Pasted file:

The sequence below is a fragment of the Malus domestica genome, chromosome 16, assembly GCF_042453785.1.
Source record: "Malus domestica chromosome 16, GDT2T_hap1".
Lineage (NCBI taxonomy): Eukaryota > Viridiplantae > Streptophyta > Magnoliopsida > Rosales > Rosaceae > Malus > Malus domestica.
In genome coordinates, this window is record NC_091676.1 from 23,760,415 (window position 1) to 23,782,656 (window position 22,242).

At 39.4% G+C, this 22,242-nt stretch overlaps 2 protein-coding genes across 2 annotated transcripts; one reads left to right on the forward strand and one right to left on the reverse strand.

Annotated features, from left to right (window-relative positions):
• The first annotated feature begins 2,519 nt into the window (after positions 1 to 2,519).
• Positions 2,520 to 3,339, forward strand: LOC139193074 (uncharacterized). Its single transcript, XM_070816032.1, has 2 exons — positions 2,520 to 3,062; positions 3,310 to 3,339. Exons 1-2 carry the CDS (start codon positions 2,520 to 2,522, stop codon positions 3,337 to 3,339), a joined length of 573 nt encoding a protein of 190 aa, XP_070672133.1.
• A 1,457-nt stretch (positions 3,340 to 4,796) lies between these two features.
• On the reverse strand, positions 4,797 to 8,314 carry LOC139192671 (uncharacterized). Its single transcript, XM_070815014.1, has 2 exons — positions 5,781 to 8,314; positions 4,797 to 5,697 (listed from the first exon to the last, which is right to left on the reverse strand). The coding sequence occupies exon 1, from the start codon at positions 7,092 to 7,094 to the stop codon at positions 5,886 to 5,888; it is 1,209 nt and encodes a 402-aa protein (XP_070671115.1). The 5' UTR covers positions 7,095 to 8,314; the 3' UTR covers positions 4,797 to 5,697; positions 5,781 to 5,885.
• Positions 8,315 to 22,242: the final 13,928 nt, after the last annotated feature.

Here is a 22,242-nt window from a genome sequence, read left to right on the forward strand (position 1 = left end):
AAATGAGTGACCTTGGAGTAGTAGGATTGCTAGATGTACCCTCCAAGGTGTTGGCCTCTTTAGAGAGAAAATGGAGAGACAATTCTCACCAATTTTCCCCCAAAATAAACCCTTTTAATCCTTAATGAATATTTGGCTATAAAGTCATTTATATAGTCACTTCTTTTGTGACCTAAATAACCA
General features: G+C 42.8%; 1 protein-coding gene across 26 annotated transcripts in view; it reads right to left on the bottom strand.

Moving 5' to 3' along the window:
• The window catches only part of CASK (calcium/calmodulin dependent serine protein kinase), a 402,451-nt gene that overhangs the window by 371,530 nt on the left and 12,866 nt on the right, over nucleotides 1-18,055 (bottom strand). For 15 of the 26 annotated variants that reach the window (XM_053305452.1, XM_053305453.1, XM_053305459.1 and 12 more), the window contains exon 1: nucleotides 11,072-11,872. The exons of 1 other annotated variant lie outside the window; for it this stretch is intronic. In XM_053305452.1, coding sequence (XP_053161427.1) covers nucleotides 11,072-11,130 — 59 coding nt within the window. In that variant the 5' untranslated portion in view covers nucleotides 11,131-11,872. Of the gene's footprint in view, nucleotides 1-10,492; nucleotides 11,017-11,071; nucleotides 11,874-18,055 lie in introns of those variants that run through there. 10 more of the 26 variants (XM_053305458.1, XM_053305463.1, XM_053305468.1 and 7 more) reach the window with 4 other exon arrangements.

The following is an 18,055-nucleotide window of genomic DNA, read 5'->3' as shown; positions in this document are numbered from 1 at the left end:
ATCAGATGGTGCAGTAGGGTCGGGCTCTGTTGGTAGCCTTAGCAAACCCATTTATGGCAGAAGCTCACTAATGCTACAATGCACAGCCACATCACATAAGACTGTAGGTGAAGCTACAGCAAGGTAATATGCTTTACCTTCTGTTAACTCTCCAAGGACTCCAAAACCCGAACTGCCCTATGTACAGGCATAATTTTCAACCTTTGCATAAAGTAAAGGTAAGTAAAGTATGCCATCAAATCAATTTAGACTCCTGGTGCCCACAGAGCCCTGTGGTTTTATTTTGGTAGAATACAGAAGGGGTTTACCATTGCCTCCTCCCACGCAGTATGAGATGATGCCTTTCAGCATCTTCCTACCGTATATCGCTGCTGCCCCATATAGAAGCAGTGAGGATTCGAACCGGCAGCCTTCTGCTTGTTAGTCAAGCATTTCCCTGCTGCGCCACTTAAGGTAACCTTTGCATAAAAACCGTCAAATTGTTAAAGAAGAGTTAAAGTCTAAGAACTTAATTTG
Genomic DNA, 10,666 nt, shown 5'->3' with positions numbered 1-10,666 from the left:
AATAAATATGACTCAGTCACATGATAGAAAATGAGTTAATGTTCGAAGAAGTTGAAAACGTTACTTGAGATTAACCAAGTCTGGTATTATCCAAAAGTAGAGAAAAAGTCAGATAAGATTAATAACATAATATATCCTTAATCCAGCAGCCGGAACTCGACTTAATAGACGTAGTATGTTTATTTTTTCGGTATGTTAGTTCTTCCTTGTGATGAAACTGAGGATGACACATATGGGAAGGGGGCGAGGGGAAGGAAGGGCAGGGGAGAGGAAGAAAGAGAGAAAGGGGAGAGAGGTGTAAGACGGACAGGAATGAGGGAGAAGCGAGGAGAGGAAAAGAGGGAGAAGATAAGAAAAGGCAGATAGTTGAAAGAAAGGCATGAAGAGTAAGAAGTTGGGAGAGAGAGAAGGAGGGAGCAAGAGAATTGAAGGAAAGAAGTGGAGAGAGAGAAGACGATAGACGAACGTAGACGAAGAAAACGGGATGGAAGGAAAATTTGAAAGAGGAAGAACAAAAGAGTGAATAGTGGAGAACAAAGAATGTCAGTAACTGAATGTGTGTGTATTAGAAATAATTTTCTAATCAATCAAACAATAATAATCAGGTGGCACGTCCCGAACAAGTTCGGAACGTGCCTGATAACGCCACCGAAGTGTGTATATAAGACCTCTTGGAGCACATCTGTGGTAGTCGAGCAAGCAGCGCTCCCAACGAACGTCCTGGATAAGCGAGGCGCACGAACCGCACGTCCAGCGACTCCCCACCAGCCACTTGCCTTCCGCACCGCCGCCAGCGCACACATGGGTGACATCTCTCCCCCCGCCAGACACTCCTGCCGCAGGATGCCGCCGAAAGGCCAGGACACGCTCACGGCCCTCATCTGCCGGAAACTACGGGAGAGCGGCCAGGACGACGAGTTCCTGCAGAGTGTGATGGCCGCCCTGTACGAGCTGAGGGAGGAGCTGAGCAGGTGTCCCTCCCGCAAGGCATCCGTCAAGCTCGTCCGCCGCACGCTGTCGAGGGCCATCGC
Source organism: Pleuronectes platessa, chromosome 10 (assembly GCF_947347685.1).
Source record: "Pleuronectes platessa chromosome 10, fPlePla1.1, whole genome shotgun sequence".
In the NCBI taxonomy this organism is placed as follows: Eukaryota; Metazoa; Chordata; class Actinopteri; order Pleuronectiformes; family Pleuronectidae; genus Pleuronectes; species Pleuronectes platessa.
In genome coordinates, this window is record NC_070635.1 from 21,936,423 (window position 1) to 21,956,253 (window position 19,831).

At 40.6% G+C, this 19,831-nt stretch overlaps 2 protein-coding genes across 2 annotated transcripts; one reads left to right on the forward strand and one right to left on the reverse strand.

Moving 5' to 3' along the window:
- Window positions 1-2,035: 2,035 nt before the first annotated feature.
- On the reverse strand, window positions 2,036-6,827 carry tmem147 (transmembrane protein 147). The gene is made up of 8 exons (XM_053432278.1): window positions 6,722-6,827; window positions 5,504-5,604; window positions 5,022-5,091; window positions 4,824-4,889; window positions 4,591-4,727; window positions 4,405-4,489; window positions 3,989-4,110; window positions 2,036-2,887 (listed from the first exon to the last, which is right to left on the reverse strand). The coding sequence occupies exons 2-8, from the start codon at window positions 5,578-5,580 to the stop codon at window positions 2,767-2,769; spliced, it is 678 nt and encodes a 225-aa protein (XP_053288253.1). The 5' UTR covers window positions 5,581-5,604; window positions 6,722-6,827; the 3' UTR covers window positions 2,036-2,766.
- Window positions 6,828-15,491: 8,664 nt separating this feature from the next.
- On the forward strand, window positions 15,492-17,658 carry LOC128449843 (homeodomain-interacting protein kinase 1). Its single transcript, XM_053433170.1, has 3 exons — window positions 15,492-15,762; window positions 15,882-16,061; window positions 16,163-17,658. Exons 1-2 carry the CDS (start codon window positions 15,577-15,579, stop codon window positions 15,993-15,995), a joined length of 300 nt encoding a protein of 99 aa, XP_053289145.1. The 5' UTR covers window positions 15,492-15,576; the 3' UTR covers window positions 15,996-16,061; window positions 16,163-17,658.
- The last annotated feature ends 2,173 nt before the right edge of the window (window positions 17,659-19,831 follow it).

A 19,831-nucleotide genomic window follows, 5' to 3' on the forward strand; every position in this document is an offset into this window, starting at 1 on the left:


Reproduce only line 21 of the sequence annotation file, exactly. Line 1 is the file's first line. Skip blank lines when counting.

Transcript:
Source organism: Pleuronectes platessa, chromosome 10 (assembly GCF_947347685.1).